Published Aug 21, 2020It's the 1970s. An elderly woman sits at her desk, clacking away on her typewriter. She's a reclusive writer, like many in history, and this hooks you in from the very start thanks to a fiery introduction by actor Penelope Wilton, whose disdain for children is a big mood. Flashback to World War 2 and Gemma Arterton's iteration of the character, Alice Lamb, is very much the same. Secluded in her seaside cottage, she's fiercely independent — a pre-Miss Honey cottagecore lesbian spinster who's a cat away from stereotype (which she also acknowledges). She's ostracized by many of the townsfolk, but that doesn't stop her from storming through town like a hurricane, leaving frightened children in her wake. This hilariously takes a turn when she – against her will, she emphasizes – becomes the guardian of a young boy named Frank (Lucas Bond), an evacuee from London.
British playwright, theatre director, and screenwriter Jessica Swale – who blessed us with the short film Leading Lady Parts – marks her feature film debut with Summerland. It's perhaps the feel-good film of the year, as it explores many things: imagination, motherhood, the heartbreak of war and lost love, and the touching story of how this young boy changes Alice's life.
The film's gorgeous coastal English setting is full of entertaining, yet ignorant, townsfolk, who are a constant annoyance to Alice. Especially the children, who terrorize her and believe her to be a witch or a Nazi spy. But to Alice's surprise, Frank is unlike any of the other children; his curiosity and acceptance awaken something in her that was lost. And as their relationship grows, the film in turn becomes one of magic and adventure, as Frank helps Alice work on her thesis: the science behind myths and the root of their tales, with a focus on floating islands. Folklore is all the rage right now (thank you, Taylor Swift) so her cottage — all adorned with maps, photographs, and the exploration of the Theosophical heaven — adds a really interesting aspect to a narrative that's already engaging thanks to Frank and Alice's relationship.
As she begins to care for him, as they begin to open up to each other, this relationship transforms Alice, bringing happiness and love back to her life which was lost. Thanks to him, she begins to reflect on a great love she had 20 years prior. Much of the promotion and talk surrounding the film has been about the romance between Alice and Gugu Mbatha-Raw's, Vera. This romance is the thread that ties everything together, but it's not the film's sole focus, which will be disappointing for some. And while Mbatha-Raw doesn't have as much to do, she makes the most of her time on screen and her scenes with Arterton are magical. She's charming and brings out a side to Alice that's rarely seen in the same woman 20 years later: someone much more joyful, in love, and vigorous in youth. As said, they don't explore their relationship as much as some might hope, but Summerland still shows the complexities of same-sex love during the period.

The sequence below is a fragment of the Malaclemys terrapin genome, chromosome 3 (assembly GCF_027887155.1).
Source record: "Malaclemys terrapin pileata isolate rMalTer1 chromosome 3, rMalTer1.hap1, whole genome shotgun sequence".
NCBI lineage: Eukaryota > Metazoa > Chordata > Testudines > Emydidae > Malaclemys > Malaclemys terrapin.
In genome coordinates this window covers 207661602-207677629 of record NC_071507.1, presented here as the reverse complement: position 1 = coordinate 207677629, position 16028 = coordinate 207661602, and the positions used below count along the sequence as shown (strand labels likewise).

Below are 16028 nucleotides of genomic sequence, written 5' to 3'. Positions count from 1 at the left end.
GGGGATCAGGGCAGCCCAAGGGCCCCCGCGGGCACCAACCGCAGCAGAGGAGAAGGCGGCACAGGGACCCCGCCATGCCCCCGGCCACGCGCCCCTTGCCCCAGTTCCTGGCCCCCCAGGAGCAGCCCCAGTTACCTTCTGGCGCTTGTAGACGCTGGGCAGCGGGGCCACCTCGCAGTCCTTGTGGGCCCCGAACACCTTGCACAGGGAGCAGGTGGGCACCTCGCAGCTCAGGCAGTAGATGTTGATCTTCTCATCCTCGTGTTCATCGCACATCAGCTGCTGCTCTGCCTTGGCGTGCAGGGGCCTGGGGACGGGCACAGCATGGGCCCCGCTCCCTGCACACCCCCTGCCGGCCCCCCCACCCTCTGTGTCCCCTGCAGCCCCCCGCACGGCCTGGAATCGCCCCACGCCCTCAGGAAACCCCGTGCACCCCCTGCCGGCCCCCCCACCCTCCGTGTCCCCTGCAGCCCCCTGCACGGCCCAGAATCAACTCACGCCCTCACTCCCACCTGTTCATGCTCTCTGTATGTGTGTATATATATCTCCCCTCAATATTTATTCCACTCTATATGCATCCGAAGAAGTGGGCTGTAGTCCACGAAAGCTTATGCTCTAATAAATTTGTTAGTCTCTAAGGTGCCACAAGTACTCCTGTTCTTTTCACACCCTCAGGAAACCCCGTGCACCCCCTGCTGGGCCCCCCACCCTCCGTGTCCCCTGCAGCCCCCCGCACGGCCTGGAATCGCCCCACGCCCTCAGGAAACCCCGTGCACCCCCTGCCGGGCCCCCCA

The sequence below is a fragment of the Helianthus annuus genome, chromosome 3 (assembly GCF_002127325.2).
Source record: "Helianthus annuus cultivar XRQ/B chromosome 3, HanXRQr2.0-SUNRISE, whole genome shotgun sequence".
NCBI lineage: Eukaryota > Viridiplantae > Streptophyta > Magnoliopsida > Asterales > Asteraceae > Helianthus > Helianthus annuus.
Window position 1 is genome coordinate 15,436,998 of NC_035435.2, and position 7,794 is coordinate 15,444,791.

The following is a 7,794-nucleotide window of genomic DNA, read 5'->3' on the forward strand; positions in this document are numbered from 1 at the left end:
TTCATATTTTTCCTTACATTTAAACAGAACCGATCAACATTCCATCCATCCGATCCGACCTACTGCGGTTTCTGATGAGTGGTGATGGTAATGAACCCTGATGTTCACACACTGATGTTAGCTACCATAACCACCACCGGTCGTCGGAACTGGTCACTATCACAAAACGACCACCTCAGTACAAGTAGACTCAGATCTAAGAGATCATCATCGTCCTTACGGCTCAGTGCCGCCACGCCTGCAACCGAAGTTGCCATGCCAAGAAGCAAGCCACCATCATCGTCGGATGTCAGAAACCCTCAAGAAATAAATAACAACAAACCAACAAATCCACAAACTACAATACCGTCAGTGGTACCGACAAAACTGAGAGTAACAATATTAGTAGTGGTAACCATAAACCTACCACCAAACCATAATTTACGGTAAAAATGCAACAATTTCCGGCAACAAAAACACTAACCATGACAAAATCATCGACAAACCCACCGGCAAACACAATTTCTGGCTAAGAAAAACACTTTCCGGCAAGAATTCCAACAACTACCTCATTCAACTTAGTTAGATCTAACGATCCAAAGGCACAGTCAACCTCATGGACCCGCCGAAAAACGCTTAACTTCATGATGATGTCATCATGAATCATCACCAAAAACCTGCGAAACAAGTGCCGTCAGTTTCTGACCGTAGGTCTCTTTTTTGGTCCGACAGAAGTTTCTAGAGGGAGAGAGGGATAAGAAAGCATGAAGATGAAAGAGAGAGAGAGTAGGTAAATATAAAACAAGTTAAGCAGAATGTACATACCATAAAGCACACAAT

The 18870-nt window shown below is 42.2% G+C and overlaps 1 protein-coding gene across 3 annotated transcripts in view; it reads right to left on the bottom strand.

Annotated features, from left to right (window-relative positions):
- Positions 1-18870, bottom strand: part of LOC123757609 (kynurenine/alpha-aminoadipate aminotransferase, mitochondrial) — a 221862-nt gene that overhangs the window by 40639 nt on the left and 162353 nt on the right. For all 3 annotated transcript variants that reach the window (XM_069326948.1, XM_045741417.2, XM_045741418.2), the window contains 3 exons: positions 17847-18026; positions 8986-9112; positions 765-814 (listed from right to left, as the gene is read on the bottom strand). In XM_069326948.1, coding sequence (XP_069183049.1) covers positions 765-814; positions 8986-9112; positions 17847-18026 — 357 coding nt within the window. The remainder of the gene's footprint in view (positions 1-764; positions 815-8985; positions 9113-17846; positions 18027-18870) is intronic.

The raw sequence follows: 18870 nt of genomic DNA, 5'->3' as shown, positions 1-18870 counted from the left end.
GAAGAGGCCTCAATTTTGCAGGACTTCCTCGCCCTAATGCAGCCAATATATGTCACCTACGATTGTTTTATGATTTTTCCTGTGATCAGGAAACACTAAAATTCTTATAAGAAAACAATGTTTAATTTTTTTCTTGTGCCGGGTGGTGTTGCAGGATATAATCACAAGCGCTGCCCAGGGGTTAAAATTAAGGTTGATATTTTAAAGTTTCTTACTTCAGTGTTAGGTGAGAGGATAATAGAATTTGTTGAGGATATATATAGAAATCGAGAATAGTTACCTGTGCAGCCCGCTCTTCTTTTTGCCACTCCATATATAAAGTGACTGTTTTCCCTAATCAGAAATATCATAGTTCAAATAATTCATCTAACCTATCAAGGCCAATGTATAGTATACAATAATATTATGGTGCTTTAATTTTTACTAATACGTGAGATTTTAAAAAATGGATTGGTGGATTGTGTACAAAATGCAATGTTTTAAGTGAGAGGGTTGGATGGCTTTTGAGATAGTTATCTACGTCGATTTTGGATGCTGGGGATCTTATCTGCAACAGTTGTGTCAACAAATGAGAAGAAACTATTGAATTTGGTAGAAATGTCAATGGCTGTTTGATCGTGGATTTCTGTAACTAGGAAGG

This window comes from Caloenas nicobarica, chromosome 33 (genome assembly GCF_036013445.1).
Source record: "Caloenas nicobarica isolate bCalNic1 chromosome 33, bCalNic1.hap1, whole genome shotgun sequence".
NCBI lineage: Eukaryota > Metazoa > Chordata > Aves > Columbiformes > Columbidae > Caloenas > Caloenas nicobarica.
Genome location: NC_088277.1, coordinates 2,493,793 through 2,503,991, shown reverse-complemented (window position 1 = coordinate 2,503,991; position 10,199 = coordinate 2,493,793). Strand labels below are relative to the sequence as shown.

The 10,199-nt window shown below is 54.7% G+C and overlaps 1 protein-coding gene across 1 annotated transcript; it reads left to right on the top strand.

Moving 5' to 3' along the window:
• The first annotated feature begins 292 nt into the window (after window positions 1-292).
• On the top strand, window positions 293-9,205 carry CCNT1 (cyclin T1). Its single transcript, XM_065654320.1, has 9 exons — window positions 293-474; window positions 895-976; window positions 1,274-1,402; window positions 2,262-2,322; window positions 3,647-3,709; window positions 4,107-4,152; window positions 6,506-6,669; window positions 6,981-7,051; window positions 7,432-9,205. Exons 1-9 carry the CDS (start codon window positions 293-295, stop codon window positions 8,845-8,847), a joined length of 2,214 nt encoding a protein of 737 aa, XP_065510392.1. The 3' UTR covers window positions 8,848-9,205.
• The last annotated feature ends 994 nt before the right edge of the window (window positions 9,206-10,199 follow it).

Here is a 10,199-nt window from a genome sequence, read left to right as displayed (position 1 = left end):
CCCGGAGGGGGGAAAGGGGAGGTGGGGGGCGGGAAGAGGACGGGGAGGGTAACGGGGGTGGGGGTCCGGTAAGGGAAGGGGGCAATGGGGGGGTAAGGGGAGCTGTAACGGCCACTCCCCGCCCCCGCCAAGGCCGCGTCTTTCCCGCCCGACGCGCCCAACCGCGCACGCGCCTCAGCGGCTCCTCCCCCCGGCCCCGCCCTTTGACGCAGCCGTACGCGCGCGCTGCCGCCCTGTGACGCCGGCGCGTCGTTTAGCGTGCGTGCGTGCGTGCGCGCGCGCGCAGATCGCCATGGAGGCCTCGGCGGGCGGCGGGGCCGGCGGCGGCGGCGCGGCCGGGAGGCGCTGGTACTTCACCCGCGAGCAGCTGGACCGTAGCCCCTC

Arterton has wonderful chemistry with the playful Mbatha-Raw, and the same can be said for her chemistry with Bond. One of the best child actors in recent years, he's spirited and wise beyond his years. He plays a character with emotional depth, which isn't often afforded to children's roles. Frank's innocence helps break Alice down, which in turn results in Arterton's best performance to date – a moving and emotional one. She's also hilarious without even really trying to be. Alice has no sense of humour, and speaks matter-of-factly, but it makes everything she does and says that much funnier. And one can't neglect to mention the collection of knits she wears courtesy of the excellent costume design on display from Claire Finlay-Thompson. Along with its setting and performances, the film's score by Volker Bertelmann and cinematography by Laurie Rose perfectly envelop the film in wonder, magic, and feel-good energy.
"I want to make a film that people can enjoy. I wanted to write a film which had an important message about open-mindedness and the way that innocence and truthfulness and simplicity can actually uncomplicate all of our biases and prejudices," Swale explains in the film's press notes, and she certainly achieves her goal. Summerland offers engaging storytelling with the perfect splash of melodrama. It's a film that's both heartwarming and heartbreaking at the same time, with a spectacular last half, followed by a most beautiful ending. A film that embraces child-like imagination and a pure way of looking at the world. A tale of hope, acceptance, and finding love that's much needed. (levelFILM)